“People (who were) put into the trailer fee model were upwardly mobile, so the suitability of putting them in a trailer model is questionable.”

Regardless, Jimenez and Regan-Pollock agree that acceptance of the program really comes down to that crucial education.

“I think it’s really to do with the lack of education,” Jimenez says. “I don’t think a lot of them truly understand the trailer fee model.”

Regan-Pollock adds it’s important for knowledgeable brokers to explain the pros and cons to clients, too.
“I think brokers, including myself, like to believe in the model, but it depends on where people are in the lifecycle of property,” he says. “If they’re young, we know their needs are going to change over time.”
  • Arbitrage on 2015-06-15 10:06:04 AM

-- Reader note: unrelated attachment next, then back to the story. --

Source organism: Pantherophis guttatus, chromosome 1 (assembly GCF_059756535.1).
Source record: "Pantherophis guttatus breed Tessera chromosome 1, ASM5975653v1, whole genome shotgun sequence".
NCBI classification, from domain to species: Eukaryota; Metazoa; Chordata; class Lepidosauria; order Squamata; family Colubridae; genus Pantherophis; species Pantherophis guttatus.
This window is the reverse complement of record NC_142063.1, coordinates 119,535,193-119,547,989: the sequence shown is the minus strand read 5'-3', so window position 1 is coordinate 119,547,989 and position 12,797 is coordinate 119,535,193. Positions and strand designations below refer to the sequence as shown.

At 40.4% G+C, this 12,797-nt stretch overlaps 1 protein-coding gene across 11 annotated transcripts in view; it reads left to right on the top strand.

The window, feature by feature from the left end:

All things being equal I direct as much business as possible toward trailer/renewal lenders. I think when brokers act in the spirit of the arrangement all three parties come out ahead.

    The lender lowers their origination/retention costs overall when the broker actively participates in the renewal process.

    The client benefits from having the broker acting on their behalf at renewal. When a broker can say "we will stay with these guys as long as we can get a fair deal" instead of saying "we've gotta move so...ummm...I can get paid again" the client wins.

    And of course brokers win as they are truly acting in the best interest of their clients and will be compensated one way or the other.

    I always find those who oppose the renewal model the most are brokers who are very transactional in nature and don't really bother with their client much after the deal closes. Of course my sample size is small so it's just a personal observation.